Fordham Manor Reformed Church, Bronx New York
This edifice is the. third in succession which its congregation has occupied in the same neighborhood. The western part of the Borough of The Bronx was included in Westchester County until 1874, and the eastern part until 1895.
The Manor grant was given to Jan Arcer (John Archer) by Governor Lovelace under date of November 15,1671. Fordham Manor was bounded on the west oy the Harlem River, on the east by the Bronx River, on the north by a line running nearly due east from Spuyten Duyvil, and on the south by a line running nearly due east from the present High Bridge.
It was settled by the Dutch from Harlem, who came across the Harlem River from Manhattan Island. They brought the religion of the Established Reformed Church, As soon as the Dutch recaptured New York in 1673, the inhabitants of Fordham Village petitioned Governor Colve that village magistrates be selected by him of the Reformed Christian religion only and of the Dutch nation.
After Archer's death, Cornelis Steenwyck acquired the manor as mortgagee. He and his wife left it to the "Nether Reformed Dutch Congregation within the city of New York" by will dated November 20, 1684. Steenwyck was the third mayor of New York, being elected first in 1668, and in 1670, and 1683. Conflicting claims reduced the extent of the property acquired from the Steenwycks by the Dutch Congregation of New York City, which had beer, established as early as 1628 in the fort at New Amsterdam (the name New York bore when under Dutch rule). Its successor is the present Collegiate Reformed Church of New York.
The Collegiate Church organized a society on its property at Fordham in May, 1896. The Rev. John Montaigne was installed as pastor, and services were first held as usual in private homes.
The first church was built in 1706 through the liberality of Margaretta Steenwyck (widow of Cornells Steenwyck), Willaim Dyckman and others. The building stood on the farm of James Valentine, later the property of Moses Devoe, at what is now Fordham Road and Sedgwick Avenue. The names of those land owners are perpetuated in the names of a street and a park; respectively. At the southeast corner of the crossing of these two roads formerly stood the ancient Dutch burying-ground, and the church stood on the north side of Fordham Road on the land now occupided by Webb's Shipbuilding Academy and Home. In spite of the usual difficulties in supporting a minister in the early days, the building remained in use until the Revolution. Dominie John P. Tetara, their paster, joined Montgomery in the Canada expedition as chaplain early in the struggle.
During the war, the church edifice suffered the usual disaster; being close to a camp it probably served as a hospital or stable as other churches did.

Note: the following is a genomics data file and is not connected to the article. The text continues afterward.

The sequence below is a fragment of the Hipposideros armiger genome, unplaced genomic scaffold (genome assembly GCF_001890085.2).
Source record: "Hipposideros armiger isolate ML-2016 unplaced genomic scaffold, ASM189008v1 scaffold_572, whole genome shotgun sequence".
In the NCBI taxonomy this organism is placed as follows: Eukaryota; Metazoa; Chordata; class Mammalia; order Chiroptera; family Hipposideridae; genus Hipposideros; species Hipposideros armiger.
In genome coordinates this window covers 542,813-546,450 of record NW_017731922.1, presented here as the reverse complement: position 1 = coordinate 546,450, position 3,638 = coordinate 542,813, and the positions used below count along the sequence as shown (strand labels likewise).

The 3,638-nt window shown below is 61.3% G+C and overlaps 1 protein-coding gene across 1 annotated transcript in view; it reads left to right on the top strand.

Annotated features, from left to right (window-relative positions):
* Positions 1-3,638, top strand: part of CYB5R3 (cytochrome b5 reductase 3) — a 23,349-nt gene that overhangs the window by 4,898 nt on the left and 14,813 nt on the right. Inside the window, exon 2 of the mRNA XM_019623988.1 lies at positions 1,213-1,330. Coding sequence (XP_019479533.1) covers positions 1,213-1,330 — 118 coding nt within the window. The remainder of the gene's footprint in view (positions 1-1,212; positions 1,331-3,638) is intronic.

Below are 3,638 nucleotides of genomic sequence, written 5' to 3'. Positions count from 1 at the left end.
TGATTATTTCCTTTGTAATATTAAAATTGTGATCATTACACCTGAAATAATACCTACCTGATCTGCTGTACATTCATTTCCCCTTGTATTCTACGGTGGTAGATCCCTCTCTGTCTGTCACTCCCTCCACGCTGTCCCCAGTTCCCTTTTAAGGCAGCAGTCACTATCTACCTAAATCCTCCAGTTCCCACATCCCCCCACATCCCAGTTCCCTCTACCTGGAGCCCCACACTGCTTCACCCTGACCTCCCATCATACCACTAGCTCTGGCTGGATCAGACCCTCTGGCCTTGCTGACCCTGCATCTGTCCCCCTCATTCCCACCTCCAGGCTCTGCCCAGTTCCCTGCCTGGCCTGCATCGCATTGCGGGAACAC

At a classis of the Reformed Church held in Flatbush on September 2nd 1800, it was resolved to give encouragement to the congregation while a prospect appeared that the "reduced" church at Fordham would be restored, and the eminent Rev. John Henry Livingston was sent to visit them.
The next year a new church was built, not on the site where the first had stood for 95 years, but on land deeded as a gift for the purpose by Dennis Valentine, Sr.,near the site of the present church on Kingsbridge Road, which, in the modern plan of the City, is two long blocks north of the old site.
The Rev, Dr. Livingston reported in 1802 that he had reorganized the church according to his appointment, and the Rev. John Jackson was installed as pastor. Eleven pastors have served the congregation since 1836 when his term of service ended.
In 1848 the present edifice was erected immediately adjoining the site of the second, on land given by Valentine's son. It stands on the north side of Kingsbridge Road about opposite the head of Grand Avenue and near the first Croton Aqueduct.
In 1878, Horace B. Claflin, Esq., whose suburban residence and large private grounds remained almost unchanged until recent years just north of the church, gave funds for the enlargement of the edifice.
The original building, in general design and detail quite characteristic of the decline of the Greek revival in the mid-nineteenth century, is a simple brick structure with a wood portico, entablature, and cupola. The two large ball finials at each side of the pediment which are out of character with the rest of the facade were added in the Eighties. The weather-vane, which was removed in recent years after the supporting rod had been bent by a wind storm, is at present kept on the second platform of the cupola.
The bell, mounted on the first platform of the cupola, was formerly operated by means of a rope over a wheel. This wheel is 69 inches in diameter, beautifully fashioned of oak and fastened together with wood pins, a fine example of the old wheelwright's craft. The bell is inscribed: From Maneely's Foundry West Troy N.Y. 1849.
A gallery, now removed, originally extended across tho south end of the auditorium. In the gallery stairway now used only for access to the cupola, may still be seen a fragment of the original wall decoration consisting of panel mouldings painted on the plaster.
The stained glass in the windows reflects the contemporary vogue for the Gothic revival.